This examines one’s speed with reading. How quickly a student can identify letters, numbers and colors in a text. Testing for speed is very helpful in knowing if someone has Dyslexia because a student with Dyslexia typically lacks the ability to read and identify words and letters quickly. Overall, screening, assessments and diagnosis testing are all vital components in knowing if an individual has Dyslexia. Each component is different; However, they are all extremely important when it comes to helping a student who may display some form of Dyslexia.
When a student is properly tested and it is done in a timely fashion, a student can benefit from it. Along with Dyslexia comes many misconceptions and misunderstandings about how children with Dyslexia tend to read and comprehend material. Students with Dyslexia show many difficulties when it comes to literacy. Along with the known difficulties that individuals experience there are also many myths that are associated with this language based learning disability. Common misunderstandings can be visual perception problems, children outgrow Dyslexia, boys rather than girls tend to show signs of Dyslexia and children who have Dyslexia can never learn to read.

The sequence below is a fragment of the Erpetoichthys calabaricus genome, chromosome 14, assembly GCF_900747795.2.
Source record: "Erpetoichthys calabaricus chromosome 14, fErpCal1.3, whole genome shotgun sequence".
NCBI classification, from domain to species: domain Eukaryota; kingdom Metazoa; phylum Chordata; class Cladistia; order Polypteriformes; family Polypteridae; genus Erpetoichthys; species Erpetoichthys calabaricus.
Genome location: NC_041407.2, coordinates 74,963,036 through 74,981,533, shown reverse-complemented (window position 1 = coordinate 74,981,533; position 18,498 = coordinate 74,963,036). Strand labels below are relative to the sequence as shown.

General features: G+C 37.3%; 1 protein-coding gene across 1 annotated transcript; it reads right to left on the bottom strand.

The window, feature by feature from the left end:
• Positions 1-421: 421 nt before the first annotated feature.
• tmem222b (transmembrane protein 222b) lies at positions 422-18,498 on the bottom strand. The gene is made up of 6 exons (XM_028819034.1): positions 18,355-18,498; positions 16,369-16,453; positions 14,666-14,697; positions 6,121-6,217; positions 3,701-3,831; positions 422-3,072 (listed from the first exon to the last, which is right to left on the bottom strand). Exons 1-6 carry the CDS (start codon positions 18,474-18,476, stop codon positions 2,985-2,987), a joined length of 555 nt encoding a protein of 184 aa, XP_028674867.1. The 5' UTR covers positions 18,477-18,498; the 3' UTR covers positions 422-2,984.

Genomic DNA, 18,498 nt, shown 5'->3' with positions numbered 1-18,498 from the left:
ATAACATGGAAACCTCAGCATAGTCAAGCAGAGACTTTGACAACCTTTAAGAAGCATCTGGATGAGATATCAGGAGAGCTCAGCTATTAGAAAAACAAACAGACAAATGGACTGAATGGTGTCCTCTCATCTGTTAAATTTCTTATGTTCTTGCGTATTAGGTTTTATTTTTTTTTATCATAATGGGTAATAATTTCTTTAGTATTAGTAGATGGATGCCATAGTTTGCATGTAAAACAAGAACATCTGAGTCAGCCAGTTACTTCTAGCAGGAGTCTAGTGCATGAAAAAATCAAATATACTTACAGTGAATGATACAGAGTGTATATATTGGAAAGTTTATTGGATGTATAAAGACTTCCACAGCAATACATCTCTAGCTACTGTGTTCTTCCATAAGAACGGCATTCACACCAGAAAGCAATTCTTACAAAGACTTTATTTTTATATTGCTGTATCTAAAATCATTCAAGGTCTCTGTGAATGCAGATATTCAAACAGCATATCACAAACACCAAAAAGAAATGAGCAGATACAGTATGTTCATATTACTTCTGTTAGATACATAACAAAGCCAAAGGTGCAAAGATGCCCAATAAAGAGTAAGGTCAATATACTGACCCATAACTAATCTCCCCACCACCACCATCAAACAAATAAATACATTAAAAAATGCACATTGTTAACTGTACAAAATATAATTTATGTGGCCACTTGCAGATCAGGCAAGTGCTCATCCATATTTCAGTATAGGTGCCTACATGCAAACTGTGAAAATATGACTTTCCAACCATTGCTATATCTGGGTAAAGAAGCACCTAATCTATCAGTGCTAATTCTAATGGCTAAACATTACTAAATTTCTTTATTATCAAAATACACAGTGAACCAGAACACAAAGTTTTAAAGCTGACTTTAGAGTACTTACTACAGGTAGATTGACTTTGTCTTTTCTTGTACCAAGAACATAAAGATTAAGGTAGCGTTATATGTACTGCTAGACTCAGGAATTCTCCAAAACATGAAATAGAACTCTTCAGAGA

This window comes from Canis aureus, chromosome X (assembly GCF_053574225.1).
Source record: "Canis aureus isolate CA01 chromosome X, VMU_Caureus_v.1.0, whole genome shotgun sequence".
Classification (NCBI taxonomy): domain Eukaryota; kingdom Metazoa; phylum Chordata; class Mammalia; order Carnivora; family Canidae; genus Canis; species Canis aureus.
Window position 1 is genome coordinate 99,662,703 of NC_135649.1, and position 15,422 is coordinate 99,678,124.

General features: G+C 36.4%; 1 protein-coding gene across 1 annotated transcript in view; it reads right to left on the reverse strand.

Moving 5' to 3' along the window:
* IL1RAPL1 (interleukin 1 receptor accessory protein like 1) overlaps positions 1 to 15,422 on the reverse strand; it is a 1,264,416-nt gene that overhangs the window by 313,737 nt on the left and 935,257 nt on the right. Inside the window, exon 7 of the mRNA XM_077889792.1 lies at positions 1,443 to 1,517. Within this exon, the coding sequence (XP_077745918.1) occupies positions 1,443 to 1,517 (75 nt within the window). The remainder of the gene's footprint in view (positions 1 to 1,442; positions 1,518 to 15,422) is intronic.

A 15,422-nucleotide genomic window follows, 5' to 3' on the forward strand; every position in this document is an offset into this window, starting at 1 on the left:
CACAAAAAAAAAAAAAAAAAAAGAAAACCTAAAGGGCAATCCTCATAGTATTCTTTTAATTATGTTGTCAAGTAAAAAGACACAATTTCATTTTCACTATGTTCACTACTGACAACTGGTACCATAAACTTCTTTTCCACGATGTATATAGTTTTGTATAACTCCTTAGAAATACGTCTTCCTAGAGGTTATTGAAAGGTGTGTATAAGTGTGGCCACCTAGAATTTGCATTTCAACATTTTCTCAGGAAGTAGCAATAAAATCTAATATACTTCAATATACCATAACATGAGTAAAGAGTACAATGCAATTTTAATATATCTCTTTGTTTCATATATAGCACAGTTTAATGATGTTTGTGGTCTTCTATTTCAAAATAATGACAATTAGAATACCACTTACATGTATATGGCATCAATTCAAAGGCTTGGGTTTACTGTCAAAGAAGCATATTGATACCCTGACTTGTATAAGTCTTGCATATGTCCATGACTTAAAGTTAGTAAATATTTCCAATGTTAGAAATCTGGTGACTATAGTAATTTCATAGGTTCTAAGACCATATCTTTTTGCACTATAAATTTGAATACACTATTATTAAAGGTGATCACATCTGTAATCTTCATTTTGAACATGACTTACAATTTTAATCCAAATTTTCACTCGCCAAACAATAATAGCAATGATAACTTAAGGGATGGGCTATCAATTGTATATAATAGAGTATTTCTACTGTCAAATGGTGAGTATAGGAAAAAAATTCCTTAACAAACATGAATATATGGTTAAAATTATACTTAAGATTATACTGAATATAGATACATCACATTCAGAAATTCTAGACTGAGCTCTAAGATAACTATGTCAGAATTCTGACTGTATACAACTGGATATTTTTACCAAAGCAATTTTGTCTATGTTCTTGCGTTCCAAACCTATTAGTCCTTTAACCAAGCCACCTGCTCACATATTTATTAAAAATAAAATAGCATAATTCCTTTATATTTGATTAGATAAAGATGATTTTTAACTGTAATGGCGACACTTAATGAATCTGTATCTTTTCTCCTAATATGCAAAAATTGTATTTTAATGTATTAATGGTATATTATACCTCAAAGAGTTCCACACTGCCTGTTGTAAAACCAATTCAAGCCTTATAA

These are just a few misconceptions that come with Dyslexia and even though they are not true, these myths tend to put negative labels on children with Dyslexia. Because of such myths, children get labeled and tend to go through their academic careers and life with the stigma of not ever being able to read or comprehend material. To eliminate myths about this language based disability, educators along with parents need to educate themselves on the proper strategies and resources that are available to children.
In doing so, children will be successful and show strides in their education. Parents are a child’s first educators. They play a vital role in providing support to their child when it comes to their learning difficulties. A child with Dyslexia can be an extremely hard concept on a parent to understand especially if they have never dealt with such learning needs.